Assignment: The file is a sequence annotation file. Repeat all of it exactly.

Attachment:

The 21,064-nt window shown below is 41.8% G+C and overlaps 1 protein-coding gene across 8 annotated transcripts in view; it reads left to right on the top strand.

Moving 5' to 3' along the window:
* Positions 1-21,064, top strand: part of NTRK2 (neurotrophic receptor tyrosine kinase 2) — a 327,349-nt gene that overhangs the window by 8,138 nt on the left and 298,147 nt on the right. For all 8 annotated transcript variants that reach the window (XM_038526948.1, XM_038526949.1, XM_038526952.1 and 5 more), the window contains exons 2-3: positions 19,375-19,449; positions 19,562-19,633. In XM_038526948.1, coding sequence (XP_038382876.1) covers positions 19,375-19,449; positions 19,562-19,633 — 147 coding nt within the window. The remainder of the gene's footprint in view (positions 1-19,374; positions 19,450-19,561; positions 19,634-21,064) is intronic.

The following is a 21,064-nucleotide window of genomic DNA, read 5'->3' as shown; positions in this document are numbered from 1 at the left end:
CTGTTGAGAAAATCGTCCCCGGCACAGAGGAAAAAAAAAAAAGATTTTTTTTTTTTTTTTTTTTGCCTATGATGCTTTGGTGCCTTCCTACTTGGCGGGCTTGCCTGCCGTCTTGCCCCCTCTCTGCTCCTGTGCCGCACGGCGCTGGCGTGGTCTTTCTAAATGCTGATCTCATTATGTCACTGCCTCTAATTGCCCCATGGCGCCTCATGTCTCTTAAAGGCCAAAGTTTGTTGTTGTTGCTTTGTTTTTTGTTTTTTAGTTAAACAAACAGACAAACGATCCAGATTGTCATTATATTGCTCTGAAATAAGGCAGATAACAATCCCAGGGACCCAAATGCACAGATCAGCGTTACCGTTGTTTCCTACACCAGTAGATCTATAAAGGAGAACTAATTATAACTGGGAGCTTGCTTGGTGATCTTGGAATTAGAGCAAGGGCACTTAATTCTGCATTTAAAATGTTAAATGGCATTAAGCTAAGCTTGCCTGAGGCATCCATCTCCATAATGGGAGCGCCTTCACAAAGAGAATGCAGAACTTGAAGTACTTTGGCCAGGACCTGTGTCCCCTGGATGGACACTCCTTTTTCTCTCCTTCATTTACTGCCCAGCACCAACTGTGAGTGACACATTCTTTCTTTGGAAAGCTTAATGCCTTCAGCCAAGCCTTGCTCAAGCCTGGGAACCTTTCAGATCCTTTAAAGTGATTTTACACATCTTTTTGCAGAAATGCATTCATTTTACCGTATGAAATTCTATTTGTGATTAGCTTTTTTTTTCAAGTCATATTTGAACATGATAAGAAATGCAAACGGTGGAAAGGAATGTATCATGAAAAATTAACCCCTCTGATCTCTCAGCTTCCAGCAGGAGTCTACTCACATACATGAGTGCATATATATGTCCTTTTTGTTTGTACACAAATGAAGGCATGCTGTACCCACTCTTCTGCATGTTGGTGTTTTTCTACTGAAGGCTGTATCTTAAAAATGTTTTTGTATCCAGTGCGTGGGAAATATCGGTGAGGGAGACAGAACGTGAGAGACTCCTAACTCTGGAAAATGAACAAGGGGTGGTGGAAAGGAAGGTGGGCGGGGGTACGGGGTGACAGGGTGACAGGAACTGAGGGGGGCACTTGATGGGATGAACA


The 21,064-nt window shown below is 41.8% G+C and overlaps 1 protein-coding gene across 8 annotated transcripts in view; it reads left to right on the top strand.

Moving 5' to 3' along the window:
* Positions 1-21,064, top strand: part of NTRK2 (neurotrophic receptor tyrosine kinase 2) — a 327,349-nt gene that overhangs the window by 8,138 nt on the left and 298,147 nt on the right. For all 8 annotated transcript variants that reach the window (XM_038526948.1, XM_038526949.1, XM_038526952.1 and 5 more), the window contains exons 2-3: positions 19,375-19,449; positions 19,562-19,633. In XM_038526948.1, coding sequence (XP_038382876.1) covers positions 19,375-19,449; positions 19,562-19,633 — 147 coding nt within the window. The remainder of the gene's footprint in view (positions 1-19,374; positions 19,450-19,561; positions 19,634-21,064) is intronic.

The following is a 21,064-nucleotide window of genomic DNA, read 5'->3' as shown; positions in this document are numbered from 1 at the left end:
CTGTTGAGAAAATCGTCCCCGGCACAGAGGAAAAAAAAAAAAGATTTTTTTTTTTTTTTTTTTTGCCTATGATGCTTTGGTGCCTTCCTACTTGGCGGGCTTGCCTGCCGTCTTGCCCCCTCTCTGCTCCTGTGCCGCACGGCGCTGGCGTGGTCTTTCTAAATGCTGATCTCATTATGTCACTGCCTCTAATTGCCCCATGGCGCCTCATGTCTCTTAAAGGCCAAAGTTTGTTGTTGTTGCTTTGTTTTTTGTTTTTTAGTTAAACAAACAGACAAACGATCCAGATTGTCATTATATTGCTCTGAAATAAGGCAGATAACAATCCCAGGGACCCAAATGCACAGATCAGCGTTACCGTTGTTTCCTACACCAGTAGATCTATAAAGGAGAACTAATTATAACTGGGAGCTTGCTTGGTGATCTTGGAATTAGAGCAAGGGCACTTAATTCTGCATTTAAAATGTTAAATGGCATTAAGCTAAGCTTGCCTGAGGCATCCATCTCCATAATGGGAGCGCCTTCACAAAGAGAATGCAGAACTTGAAGTACTTTGGCCAGGACCTGTGTCCCCTGGATGGACACTCCTTTTTCTCTCCTTCATTTACTGCCCAGCACCAACTGTGAGTGACACATTCTTTCTTTGGAAAGCTTAATGCCTTCAGCCAAGCCTTGCTCAAGCCTGGGAACCTTTCAGATCCTTTAAAGTGATTTTACACATCTTTTTGCAGAAATGCATTCATTTTACCGTATGAAATTCTATTTGTGATTAGCTTTTTTTTTCAAGTCATATTTGAACATGATAAGAAATGCAAACGGTGGAAAGGAATGTATCATGAAAAATTAACCCCTCTGATCTCTCAGCTTCCAGCAGGAGTCTACTCACATACATGAGTGCATATATATGTCCTTTTTGTTTGTACACAAATGAAGGCATGCTGTACCCACTCTTCTGCATGTTGGTGTTTTTCTACTGAAGGCTGTATCTTAAAAATGTTTTTGTATCCAGTGCGTGGGAAATATCGGTGAGGGAGACAGAACGTGAGAGACTCCTAACTCTGGAAAATGAACAAGGGGTGGTGGAAAGGAAGGTGGGCGGGGGTACGGGGTGACAGGGTGACAGGAACTGAGGGGGGCACTTGATGGGATGAACA